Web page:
💡 Explanation:

    Trailing commas (sometimes called "final commas") can be useful when adding new elements, parameters, or properties to JavaScript code. If you want to add a new property, you can simply add a new line without modifying the previously last line if that line already uses a trailing comma. This makes version-control diffs cleaner and editing code might be less troublesome.

    Trailing commas at MDN

    Array equality is a monster

    Array equality is a monster in JS, as you can see below:

    [] == ''   // -> true
    [] == 0    // -> true
    [''] == '' // -> true
    [0] == 0   // -> true
    [0] == ''  // -> false
    [''] == 0  // -> true
    
    [null] == ''      // true
    [null] == 0       // true
    [undefined] == '' // true
    [undefined] == 0  // true
    
    [[]] == 0  // true
    [[]] == '' // true
    
    [[[[[[]]]]]] == '' // true
    [[[[[[]]]]]] == 0  // true
    
    [[[[[[ null ]]]]]] == 0  // true
    [[[[[[ null ]]]]]] == '' // true
    
    [[[[[[ undefined ]]]]]] == 0  // true
    [[[[[[ undefined ]]]]]] == '' // true

    💡 Explanation:

    You should watch very carefully for the above examples! The behaviour is described in section 7.2.15 Abstract Equality Comparison of the specification.

    undefined and Number

    If we don't pass any arguments into the Number constructor, we'll get 0. The value undefined is assigned to formal arguments when there are no actual arguments, so you might expect that Number without arguments takes undefined as a value of its parameter. However, when we pass undefined, we will get NaN.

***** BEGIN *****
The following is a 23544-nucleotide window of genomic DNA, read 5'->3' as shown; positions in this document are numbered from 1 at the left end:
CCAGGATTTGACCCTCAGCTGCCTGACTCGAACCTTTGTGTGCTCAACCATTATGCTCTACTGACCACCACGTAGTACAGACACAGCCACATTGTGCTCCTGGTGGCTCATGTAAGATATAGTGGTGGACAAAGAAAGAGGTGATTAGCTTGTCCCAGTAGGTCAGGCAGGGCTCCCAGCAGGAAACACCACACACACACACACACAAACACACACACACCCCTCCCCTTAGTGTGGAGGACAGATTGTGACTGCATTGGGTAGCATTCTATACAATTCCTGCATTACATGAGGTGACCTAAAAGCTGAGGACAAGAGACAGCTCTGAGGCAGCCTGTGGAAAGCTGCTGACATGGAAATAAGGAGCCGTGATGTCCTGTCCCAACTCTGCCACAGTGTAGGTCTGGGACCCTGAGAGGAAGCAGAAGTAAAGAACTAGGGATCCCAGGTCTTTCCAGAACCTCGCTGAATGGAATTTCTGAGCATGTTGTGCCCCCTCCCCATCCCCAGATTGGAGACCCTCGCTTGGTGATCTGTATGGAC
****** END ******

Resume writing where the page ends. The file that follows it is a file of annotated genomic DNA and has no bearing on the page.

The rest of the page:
Number(); // -> 0
    Number(undefined); // -> NaN

    💡 Explanation:

    According to the specification:

    1. If no arguments were passed to this function's invocation, let n be +0.
    2. Else, let n be ? ToNumber(value).
    3. In case of undefined, ToNumber(undefined) should return NaN.

    Here's the corresponding section:

    parseInt is a bad guy

    parseInt is famous by its quirks:

    parseInt("f*ck"); // -> NaN
    parseInt("f*ck", 16); // -> 15

    💡 Explanation: This happens because parseInt will continue parsing character-by-character until it hits a character it doesn't know. The f in 'f*ck' is the hexadecimal digit 15.

    Parsing Infinity to integer is something…

    //
    parseInt("Infinity", 10); // -> NaN
    // ...
    parseInt("Infinity", 18); // -> NaN...
    parseInt("Infinity", 19); // -> 18
    // ...
    parseInt("Infinity", 23); // -> 18...